Monthly Archives: January 2010

Doing the Little Things Brilliantly

Robert Hill Smith

Robert Hill Smith accepts Wine Enthusiast’s New World Winery of the Year Award. The magazine announced the award a few months ago, and the dinner was held Monday night. Robert says we’ll never stop “doing the little things brilliantly”. I guess we better pick up our game on these blog posts! Tony B

Here Come the Grapes (and Men in Lycra)

Never too much Lycra

Never too much Lycra!

9.12am Yalumba Clocktower, Angaston, Barossa Valley, South Australia
Back at work folks, and a beaut cold morning. I had to chisel myself out of bed. Great sleeping weather considering last week’s nasty ugly 5 day 40 degree heatwave. And today is officially my “you can never have too much Lycra on super fit male bodies” day! It’s the first leg of the Tour Down Under, cycling’s premier event in Australia,  and it’s from one great wine region to another – Clare (Clare Valley) to Tanunda (Barossa Valley), via our town Angaston.

This morning when I dropped in early to Blond Coffee for a special treat – they do a great mocha – the boys were already out and about putting up all the flags and banners on the sweeping bend halfway down the main street. I’ll have to slip out at some stage for a glimpse of the great Lance Armstrong as he zips by, and the organisers could not have ordered a more spectactular day for it.

The vintage for our Oxford Landing vineyard (from Waikerie in the Riverland) started yesterday with Sauvignon Blanc, traditionally the first variety to ripen. We’ll be watching these first ferments closely as they finish up, because the level of fruit expression is usually a good indication for how good the vintage will be. (A bit like how Pewsey Vale Riesling comes up as an indicator for the Eden Valley vintage) So Freddy and the OL folks are flat out picking, and Matt Pick and his crew are away and crushing on the 2010 vintage as we speak.

Early prediction from Louisa Rose: “At this stage it looks like the vintage will produce some excellent wines. The good spring rains have resulted in healthy vines, and the fruit is looking clean and flavourful. The heat we have had so far has been too early to damage the fruit quality.”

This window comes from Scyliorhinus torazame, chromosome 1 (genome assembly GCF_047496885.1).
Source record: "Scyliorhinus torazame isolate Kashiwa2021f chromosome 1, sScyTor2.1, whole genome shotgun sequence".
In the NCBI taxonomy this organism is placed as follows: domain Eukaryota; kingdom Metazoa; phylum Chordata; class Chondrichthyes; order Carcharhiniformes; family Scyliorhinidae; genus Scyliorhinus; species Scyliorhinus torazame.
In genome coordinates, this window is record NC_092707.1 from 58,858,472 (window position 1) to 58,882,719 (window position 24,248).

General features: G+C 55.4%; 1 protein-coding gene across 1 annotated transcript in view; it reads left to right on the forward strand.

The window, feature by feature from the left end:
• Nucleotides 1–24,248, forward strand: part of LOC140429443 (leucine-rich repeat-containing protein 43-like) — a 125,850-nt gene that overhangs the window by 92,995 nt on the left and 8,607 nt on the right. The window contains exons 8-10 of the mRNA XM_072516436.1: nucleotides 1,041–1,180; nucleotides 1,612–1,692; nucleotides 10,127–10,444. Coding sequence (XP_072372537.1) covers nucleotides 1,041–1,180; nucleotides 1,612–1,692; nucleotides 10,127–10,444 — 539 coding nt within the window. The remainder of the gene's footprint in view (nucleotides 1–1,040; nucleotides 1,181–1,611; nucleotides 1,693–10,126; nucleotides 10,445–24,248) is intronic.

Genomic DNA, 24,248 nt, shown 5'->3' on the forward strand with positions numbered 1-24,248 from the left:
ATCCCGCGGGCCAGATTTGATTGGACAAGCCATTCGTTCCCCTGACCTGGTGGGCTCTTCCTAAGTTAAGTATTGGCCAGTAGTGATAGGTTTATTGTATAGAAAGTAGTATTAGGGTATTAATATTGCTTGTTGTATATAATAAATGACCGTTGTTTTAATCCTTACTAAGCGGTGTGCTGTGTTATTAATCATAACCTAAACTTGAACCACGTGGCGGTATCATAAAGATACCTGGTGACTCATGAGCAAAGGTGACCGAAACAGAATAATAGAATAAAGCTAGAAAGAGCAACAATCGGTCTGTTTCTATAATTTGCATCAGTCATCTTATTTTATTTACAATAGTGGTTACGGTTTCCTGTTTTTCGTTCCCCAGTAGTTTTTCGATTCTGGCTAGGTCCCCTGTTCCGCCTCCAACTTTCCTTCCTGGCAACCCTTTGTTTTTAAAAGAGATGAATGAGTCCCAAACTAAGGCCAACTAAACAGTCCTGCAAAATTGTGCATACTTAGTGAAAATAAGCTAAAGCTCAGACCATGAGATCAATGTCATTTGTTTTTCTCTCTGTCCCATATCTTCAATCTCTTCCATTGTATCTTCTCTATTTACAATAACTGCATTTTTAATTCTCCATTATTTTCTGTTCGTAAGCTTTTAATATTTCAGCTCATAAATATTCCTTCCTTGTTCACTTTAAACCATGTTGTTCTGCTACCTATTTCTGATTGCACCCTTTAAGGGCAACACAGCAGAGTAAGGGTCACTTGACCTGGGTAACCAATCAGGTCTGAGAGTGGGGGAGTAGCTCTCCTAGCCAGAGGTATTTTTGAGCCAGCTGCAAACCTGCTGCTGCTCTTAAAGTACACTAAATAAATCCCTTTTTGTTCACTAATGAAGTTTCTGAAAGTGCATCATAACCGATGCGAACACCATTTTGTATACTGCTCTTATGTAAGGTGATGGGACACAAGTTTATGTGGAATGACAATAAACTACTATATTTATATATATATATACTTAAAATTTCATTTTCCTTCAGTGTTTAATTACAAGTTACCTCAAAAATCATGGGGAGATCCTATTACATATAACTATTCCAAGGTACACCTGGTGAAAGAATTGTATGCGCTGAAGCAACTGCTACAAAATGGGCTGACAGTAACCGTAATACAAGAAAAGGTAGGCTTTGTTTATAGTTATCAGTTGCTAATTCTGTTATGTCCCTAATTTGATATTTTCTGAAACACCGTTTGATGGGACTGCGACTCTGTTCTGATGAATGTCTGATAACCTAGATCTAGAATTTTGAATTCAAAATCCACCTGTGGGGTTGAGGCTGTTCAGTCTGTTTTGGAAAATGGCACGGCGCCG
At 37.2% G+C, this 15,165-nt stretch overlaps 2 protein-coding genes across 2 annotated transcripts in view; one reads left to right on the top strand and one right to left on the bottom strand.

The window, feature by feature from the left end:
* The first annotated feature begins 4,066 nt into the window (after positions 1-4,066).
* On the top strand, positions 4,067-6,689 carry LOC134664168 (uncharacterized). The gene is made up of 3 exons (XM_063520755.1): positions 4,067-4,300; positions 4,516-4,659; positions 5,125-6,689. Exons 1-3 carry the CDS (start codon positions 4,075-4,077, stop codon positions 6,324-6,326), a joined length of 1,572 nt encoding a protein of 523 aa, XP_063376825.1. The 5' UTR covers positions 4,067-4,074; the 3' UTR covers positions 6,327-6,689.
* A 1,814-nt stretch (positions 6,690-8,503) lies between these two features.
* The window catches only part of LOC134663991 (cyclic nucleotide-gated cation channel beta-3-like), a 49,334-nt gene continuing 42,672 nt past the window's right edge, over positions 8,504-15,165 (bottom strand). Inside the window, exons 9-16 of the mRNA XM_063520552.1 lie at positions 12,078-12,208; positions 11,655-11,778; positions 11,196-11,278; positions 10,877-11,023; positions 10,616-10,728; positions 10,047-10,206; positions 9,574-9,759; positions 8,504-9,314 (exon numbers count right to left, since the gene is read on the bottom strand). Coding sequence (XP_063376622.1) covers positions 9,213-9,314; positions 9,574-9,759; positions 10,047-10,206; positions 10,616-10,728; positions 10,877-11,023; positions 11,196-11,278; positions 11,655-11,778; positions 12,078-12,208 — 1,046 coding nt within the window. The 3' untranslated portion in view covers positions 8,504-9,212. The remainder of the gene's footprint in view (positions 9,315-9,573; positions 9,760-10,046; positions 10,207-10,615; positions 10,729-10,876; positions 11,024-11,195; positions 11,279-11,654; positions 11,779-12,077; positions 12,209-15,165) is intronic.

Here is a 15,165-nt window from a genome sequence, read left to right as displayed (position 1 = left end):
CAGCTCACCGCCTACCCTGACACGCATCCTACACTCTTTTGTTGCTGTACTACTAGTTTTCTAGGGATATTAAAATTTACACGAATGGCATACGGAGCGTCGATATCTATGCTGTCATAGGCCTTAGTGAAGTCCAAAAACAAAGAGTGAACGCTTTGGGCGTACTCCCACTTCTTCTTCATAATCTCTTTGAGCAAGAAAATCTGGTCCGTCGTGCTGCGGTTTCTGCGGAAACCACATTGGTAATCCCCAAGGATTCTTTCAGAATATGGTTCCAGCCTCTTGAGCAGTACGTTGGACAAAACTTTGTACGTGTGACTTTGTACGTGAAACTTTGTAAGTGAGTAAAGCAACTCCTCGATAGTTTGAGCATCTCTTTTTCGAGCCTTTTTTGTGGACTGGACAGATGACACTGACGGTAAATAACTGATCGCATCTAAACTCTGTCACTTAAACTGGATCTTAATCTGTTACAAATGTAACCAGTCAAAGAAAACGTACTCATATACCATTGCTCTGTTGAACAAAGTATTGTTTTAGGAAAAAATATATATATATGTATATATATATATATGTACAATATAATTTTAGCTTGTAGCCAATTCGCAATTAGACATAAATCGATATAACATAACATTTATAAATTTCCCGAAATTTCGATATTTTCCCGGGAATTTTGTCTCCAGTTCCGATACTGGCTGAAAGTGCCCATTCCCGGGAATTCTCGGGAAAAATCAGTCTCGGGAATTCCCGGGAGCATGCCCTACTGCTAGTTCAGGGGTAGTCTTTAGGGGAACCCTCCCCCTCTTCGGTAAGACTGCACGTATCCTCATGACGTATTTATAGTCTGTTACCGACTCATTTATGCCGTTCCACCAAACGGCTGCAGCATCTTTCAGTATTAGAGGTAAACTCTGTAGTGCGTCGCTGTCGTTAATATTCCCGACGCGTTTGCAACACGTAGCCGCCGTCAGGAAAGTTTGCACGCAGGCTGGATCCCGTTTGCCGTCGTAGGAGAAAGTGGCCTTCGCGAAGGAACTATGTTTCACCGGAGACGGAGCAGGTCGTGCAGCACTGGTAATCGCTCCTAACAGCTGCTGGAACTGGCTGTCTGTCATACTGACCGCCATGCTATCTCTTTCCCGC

Mind you, we’re always in the lap of the gods until the fruit is safely through the crusher, and Lou’s last comment is right on the money – “The first Barossa grapes are still a couple of weeks away, but ripening quickly. Keep your fingers crossed for us now – we would like mild to warm and dry weather, the occasional light shower of rain to refresh the spirits, and a few extra hours in the day.”

I’ll be out and about over the next week with the winemakers to see how the Barossa and Eden Valley vineyards are coming on, and will keep you up to date.

Hot Weather, Cool Vineyards

Tony B here. I was chatting with some of our vineyard guys about our recent heat spike and what it did to our vines. Not much, apparently. Here’s how one of them explained it.

The recent heat spike that occurred last week, when temperatures over a four-day period moved above 37 degrees C, was not unexpected for this time of year. Heat waves like this don’t present any major challenges to growers, providing that the vines’ moisture levels are adequate to carry them through.

(Did you know that vines work to their maximum photosynthetic capacity at 32 degrees C . At temperatures below or above this, the photosynthetic capacity reduces. I learn something new every day.)

Basically, heat that occurs pre-veraison (before the berries start to turn colour) does no harm, and our recent spike occurred during this pre-ripening period.

So we’re all happy campers here in the Barossa, and we had that cool change come through, bringing down temps and bringing down some rain with it.

Back in the Barossa

Tony B again. What a great day to be back in the Barossa. Bright blue skies, warm, relaxed. Most of the folks on the streets are tourists, and we love ’em. Here at the winery we are slowly getting back to work. If you’re from the northern hemisphere, you have to understand that the holidays don’t end on New Year’s Day. It’s the height of summer here, and school holidays too, so it is prime vacation time. Beach, the Murray River, or just staying at home. It doesn’t matter. The sun is bright and the cricket is on the radio. Although, speaking of sun, it would be nice if the airline finally delivers my baggage — with my sunglasses in them. I’m getting tired of squinting when I drive. (And, no, I can’t buy another pair; they are prescription sunnies.)